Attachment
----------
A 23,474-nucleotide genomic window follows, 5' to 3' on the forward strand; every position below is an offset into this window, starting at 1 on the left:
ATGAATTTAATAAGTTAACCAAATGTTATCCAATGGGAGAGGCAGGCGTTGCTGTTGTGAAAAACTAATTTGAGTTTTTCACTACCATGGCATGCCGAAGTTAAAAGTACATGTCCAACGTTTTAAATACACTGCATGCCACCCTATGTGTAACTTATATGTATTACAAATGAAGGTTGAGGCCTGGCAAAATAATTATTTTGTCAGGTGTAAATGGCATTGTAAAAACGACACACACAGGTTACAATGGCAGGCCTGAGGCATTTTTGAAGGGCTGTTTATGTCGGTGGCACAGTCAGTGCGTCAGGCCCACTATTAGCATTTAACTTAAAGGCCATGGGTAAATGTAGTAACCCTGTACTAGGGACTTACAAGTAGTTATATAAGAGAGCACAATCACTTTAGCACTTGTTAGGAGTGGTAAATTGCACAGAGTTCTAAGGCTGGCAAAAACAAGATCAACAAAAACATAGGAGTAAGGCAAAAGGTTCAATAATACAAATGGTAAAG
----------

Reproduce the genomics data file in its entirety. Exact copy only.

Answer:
A 23,474-nucleotide genomic window follows, 5' to 3' on the forward strand; every position below is an offset into this window, starting at 1 on the left:
ATGAATTTAATAAGTTAACCAAATGTTATCCAATGGGAGAGGCAGGCGTTGCTGTTGTGAAAAACTAATTTGAGTTTTTCACTACCATGGCATGCCGAAGTTAAAAGTACATGTCCAACGTTTTAAATACACTGCATGCCACCCTATGTGTAACTTATATGTATTACAAATGAAGGTTGAGGCCTGGCAAAATAATTATTTTGTCAGGTGTAAATGGCATTGTAAAAACGACACACACAGGTTACAATGGCAGGCCTGAGGCATTTTTGAAGGGCTGTTTATGTCGGTGGCACAGTCAGTGCGTCAGGCCCACTATTAGCATTTAACTTAAAGGCCATGGGTAAATGTAGTAACCCTGTACTAGGGACTTACAAGTAGTTATATAAGAGAGCACAATCACTTTAGCACTTGTTAGGAGTGGTAAATTGCACAGAGTTCTAAGGCTGGCAAAAACAAGATCAACAAAAACATAGGAGTAAGGCAAAAGGTTCAATAATACAAATGGTAAAG